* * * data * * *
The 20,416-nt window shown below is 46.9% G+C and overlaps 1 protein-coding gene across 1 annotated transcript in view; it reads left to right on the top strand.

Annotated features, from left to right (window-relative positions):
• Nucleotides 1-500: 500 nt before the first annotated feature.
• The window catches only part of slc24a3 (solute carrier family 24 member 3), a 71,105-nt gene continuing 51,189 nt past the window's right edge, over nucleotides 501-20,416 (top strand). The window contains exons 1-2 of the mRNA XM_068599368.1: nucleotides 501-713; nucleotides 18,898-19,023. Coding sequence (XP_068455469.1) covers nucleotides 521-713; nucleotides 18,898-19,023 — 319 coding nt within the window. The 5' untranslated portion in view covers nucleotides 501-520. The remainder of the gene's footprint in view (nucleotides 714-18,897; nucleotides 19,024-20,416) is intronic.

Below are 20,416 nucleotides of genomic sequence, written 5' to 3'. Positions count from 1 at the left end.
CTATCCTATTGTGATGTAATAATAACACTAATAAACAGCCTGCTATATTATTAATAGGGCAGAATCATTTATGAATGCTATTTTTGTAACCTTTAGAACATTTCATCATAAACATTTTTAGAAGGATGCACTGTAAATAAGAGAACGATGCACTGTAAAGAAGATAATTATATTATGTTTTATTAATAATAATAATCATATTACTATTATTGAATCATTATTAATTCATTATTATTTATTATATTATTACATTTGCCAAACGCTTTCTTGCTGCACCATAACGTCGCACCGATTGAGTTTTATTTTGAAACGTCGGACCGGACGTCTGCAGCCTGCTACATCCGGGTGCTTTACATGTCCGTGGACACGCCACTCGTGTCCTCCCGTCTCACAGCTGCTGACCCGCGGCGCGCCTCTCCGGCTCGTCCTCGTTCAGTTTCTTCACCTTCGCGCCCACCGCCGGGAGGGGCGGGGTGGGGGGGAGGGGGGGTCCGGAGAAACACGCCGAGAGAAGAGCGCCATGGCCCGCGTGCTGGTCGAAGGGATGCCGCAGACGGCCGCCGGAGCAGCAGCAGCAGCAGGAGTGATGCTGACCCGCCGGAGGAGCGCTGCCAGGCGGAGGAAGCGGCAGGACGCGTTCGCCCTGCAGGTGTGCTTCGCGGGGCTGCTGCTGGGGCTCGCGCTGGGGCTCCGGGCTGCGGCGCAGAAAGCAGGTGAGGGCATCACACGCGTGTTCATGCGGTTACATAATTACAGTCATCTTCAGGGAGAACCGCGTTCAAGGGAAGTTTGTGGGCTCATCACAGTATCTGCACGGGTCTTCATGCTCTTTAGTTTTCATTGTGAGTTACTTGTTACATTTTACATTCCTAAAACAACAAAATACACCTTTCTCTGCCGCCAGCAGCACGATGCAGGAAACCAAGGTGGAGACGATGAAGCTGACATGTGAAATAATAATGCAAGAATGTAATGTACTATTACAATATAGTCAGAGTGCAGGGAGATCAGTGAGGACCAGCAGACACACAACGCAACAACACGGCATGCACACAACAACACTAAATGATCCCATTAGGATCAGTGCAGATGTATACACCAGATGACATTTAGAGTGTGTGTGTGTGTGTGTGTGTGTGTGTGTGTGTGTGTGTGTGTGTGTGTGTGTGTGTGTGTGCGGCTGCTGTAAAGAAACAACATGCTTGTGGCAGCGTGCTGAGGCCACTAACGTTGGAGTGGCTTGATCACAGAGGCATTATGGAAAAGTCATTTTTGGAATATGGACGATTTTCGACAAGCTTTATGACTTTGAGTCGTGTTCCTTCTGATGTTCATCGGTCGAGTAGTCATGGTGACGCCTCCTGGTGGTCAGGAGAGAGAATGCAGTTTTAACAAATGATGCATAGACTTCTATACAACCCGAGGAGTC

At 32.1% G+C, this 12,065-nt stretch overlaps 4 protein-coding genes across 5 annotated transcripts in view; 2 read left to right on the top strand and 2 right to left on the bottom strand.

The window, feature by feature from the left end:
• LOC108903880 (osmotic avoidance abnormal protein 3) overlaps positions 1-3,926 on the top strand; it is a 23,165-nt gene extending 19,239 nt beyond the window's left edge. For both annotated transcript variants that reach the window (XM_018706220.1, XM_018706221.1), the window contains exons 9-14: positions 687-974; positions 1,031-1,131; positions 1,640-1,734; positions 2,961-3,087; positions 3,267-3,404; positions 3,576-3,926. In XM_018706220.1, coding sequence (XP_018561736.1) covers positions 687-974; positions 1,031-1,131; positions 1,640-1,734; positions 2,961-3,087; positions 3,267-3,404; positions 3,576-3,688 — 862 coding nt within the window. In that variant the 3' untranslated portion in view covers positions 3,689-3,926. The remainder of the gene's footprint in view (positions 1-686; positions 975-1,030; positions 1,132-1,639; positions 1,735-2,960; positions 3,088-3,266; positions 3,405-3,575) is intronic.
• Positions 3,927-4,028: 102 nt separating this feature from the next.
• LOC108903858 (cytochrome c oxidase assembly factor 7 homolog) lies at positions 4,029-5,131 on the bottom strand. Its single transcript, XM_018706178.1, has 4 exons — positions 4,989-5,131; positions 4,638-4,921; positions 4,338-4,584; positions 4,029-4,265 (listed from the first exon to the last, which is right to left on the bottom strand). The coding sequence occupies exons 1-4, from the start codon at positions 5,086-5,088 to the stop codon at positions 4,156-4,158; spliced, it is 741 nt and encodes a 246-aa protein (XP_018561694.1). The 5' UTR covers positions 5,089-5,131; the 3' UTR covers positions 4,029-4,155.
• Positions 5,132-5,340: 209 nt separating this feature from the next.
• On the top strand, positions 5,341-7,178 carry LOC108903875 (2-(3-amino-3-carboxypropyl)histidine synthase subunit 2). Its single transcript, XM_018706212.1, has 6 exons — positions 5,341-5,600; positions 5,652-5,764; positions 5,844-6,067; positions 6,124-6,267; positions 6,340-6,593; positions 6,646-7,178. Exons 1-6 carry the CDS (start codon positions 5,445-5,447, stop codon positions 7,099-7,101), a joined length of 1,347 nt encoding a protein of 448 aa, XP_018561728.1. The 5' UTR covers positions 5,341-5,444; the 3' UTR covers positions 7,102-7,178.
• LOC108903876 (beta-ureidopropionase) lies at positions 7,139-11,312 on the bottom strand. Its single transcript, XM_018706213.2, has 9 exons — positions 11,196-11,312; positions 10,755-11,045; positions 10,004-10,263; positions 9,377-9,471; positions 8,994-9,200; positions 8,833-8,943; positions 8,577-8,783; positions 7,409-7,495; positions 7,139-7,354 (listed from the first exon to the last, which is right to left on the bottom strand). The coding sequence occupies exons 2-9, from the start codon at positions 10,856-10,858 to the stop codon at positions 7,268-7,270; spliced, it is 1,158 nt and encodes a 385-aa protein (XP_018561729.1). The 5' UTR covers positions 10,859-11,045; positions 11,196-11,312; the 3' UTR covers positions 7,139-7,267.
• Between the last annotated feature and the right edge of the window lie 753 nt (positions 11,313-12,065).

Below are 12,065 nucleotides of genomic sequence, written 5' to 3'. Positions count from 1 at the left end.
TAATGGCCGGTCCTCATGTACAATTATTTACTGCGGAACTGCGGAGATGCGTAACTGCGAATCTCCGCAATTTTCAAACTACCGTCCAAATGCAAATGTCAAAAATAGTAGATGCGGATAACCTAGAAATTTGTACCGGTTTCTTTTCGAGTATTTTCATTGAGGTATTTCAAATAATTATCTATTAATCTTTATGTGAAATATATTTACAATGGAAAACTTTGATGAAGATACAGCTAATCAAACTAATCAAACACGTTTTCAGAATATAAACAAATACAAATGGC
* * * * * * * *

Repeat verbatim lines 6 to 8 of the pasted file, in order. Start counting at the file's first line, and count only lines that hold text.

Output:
CTATCCTATTGTGATGTAATAATAACACTAATAAACAGCCTGCTATATTATTAATAGGGCAGAATCATTTATGAATGCTATTTTTGTAACCTTTAGAACATTTCATCATAAACATTTTTAGAAGGATGCACTGTAAATAAGAGAACGATGCACTGTAAAGAAGATAATTATATTATGTTTTATTAATAATAATAATCATATTACTATTATTGAATCATTATTAATTCATTATTATTTATTATATTATTACATTTGCCAAACGCTTTCTTGCTGCACCATAACGTCGCACCGATTGAGTTTTATTTTGAAACGTCGGACCGGACGTCTGCAGCCTGCTACATCCGGGTGCTTTACATGTCCGTGGACACGCCACTCGTGTCCTCCCGTCTCACAGCTGCTGACCCGCGGCGCGCCTCTCCGGCTCGTCCTCGTTCAGTTTCTTCACCTTCGCGCCCACCGCCGGGAGGGGCGGGGTGGGGGGGAGGGGGGGTCCGGAGAAACACGCCGAGAGAAGAGCGCCATGGCCCGCGTGCTGGTCGAAGGGATGCCGCAGACGGCCGCCGGAGCAGCAGCAGCAGCAGGAGTGATGCTGACCCGCCGGAGGAGCGCTGCCAGGCGGAGGAAGCGGCAGGACGCGTTCGCCCTGCAGGTGTGCTTCGCGGGGCTGCTGCTGGGGCTCGCGCTGGGGCTCCGGGCTGCGGCGCAGAAAGCAGGTGAGGGCATCACACGCGTGTTCATGCGGTTACATAATTACAGTCATCTTCAGGGAGAACCGCGTTCAAGGGAAGTTTGTGGGCTCATCACAGTATCTGCACGGGTCTTCATGCTCTTTAGTTTTCATTGTGAGTTACTTGTTACATTTTACATTCCTAAAACAACAAAATACACCTTTCTCTGCCGCCAGCAGCACGATGCAGGAAACCAAGGTGGAGACGATGAAGCTGACATGTGAAATAATAATGCAAGAATGTAATGTACTATTACAATATAGTCAGAGTGCAGGGAGATCAGTGAGGACCAGCAGACACACAACGCAACAACACGGCATGCACACAACAACACTAAATGATCCCATTAGGATCAGTGCAGATGTATACACCAGATGACATTTAGAGTGTGTGTGTGTGTGTGTGTGTGTGTGTGTGTGTGTGTGTGTGTGTGTGTGTGTGTGTGTGTGCGGCTGCTGTAAAGAAACAACATGCTTGTGGCAGCGTGCTGAGGCCACTAACGTTGGAGTGGCTTGATCACAGAGGCATTATGGAAAAGTCATTTTTGGAATATGGACGATTTTCGACAAGCTTTATGACTTTGAGTCGTGTTCCTTCTGATGTTCATCGGTCGAGTAGTCATGGTGACGCCTCCTGGTGGTCAGGAGAGAGAATGCAGTTTTAACAAATGATGCATAGACTTCTATACAACCCGAGGAGTC

At 32.1% G+C, this 12,065-nt stretch overlaps 4 protein-coding genes across 5 annotated transcripts in view; 2 read left to right on the top strand and 2 right to left on the bottom strand.

The window, feature by feature from the left end: